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Didn’t your boss carry a cross?

Didn’t your boss carry a cross?

I can’t remember during which one of our countless conversations D.D. shared that memory.

Maybe we were eating at the Mongolian barbeque.

I know we weren’t eating at Kokoro. That was Japanese. I only forced him to eat there once, and I say forced with meaning.

You see, D.D. was born in China and when we had our conversations over food he made it clear he resented the Japanese. The Japanese invaded China when he was a child. That invasion forced his family to flee Hankou down the Yangtze River, headed back to California.

He was a college kid in California when the Japanese bombed Pearl Harbor.

Here is a story he told more than once: At Occidental, he was a student radio host spinning the best of the best music then — “Chattanooga Choo Choo” and the unfortunately prescient “I’ll Never Smile Again.” One day, seated in the booth, he assumed the frenzy on the other side of the window was enthusiasm for his talent.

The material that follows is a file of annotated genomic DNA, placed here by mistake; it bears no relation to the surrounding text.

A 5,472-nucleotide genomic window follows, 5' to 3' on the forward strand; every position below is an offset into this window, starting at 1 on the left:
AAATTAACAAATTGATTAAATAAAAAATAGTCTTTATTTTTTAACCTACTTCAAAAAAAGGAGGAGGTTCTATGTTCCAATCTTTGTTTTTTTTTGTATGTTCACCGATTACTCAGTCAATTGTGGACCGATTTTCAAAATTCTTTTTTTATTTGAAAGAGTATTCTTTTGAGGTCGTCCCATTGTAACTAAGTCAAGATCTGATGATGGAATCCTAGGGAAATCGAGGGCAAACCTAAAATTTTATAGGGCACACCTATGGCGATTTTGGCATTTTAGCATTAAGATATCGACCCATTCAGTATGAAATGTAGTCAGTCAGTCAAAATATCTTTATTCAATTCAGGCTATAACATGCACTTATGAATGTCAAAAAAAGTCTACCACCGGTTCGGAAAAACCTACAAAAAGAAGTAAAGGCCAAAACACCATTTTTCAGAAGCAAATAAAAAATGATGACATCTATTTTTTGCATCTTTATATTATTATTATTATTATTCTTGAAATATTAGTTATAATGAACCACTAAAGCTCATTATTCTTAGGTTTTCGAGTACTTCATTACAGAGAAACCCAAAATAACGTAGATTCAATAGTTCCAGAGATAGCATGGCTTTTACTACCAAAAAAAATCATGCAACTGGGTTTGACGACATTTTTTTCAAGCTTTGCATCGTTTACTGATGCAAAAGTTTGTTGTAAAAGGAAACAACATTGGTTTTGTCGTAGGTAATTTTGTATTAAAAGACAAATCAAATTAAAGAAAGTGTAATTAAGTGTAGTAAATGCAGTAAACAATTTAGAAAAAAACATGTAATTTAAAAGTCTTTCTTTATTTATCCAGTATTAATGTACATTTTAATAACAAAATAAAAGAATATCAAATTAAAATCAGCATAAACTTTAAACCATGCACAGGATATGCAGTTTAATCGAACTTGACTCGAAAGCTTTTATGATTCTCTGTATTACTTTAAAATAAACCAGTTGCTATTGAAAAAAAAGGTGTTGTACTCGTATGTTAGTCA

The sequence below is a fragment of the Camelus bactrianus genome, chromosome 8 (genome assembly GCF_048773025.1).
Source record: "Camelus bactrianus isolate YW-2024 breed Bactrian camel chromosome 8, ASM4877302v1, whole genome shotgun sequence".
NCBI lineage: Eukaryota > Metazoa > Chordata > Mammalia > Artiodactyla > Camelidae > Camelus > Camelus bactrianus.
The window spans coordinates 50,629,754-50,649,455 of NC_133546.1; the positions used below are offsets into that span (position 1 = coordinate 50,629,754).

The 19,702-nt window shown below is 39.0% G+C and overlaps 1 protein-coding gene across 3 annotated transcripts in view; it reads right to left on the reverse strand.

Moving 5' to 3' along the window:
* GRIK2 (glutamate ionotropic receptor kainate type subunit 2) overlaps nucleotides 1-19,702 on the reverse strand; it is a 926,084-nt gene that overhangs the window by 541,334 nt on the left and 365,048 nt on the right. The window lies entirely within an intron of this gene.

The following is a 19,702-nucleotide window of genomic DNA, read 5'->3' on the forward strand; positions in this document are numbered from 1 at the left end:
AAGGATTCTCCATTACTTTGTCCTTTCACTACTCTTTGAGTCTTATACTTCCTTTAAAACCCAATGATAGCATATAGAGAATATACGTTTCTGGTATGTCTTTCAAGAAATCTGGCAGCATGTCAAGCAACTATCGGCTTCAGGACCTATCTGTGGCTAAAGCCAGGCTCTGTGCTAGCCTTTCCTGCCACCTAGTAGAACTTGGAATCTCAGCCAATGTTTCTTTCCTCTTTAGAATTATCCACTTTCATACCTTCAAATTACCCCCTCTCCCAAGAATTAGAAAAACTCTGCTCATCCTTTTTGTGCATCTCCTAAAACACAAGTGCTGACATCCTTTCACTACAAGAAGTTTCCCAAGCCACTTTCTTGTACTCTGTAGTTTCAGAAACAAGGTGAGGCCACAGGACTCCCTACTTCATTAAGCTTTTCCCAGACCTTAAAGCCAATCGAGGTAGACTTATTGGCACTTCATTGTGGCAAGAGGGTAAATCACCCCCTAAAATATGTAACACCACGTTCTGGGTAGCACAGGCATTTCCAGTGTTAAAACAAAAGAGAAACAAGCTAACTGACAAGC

Instead his pals were reacting to the news of the bombing.

He enlisted in the Navy the next day.

By the end of World War II, he was a PT Boat commander in the South Pacific.

He once carried future President John F. Kennedy’s bags after that whole PT 109 thing.

He served with Byron “Whizzer” White, an associate justice of the U.S. Supreme Court. I offered to take D.D. to White’s funeral in Denver in 2002, but he declined. Those days were long past, he said, seated at his home decorated with vestiges of California style.

Clarence Mason (D.D.) Harvey was my mentor, son of Christian missionaries and a man dedicated to saving people’s souls.

Chuck Dietrich was his mentor. Dietrich, the founder of Synanon, delivered the question about his boss one day when D.D. was down. Dietrich was, apparently, a very in-your-face kind of guy, and Synanon was a reflection of his approach.

By then, D.D. had become a Presbyterian minister like his father, but also very much unlike his father.

While his father ministered from the pulpit, D.D. ministered in the mud.

There he found some of the most desperate addicts California could cough up.

But there, too, he found his calling.

Not that the people he helped were dirty. That’s not what I mean. It’s just that they were desperate — “hope-to-die addicts,” D.D. would call them. Not with disrespect. He had awe for how low the human spirit could sink and be saved.

My God, the man had faith.

He rode the bow of his P.T. boat like it was a mechanical bull.

With glee.

And yet, the reality of addiction was not lost on him.

Nor was the reality of sacrifice.

He knew his boss carried a cross.

Jane Curtis is interim editor of the Daily Freeman-Journal.

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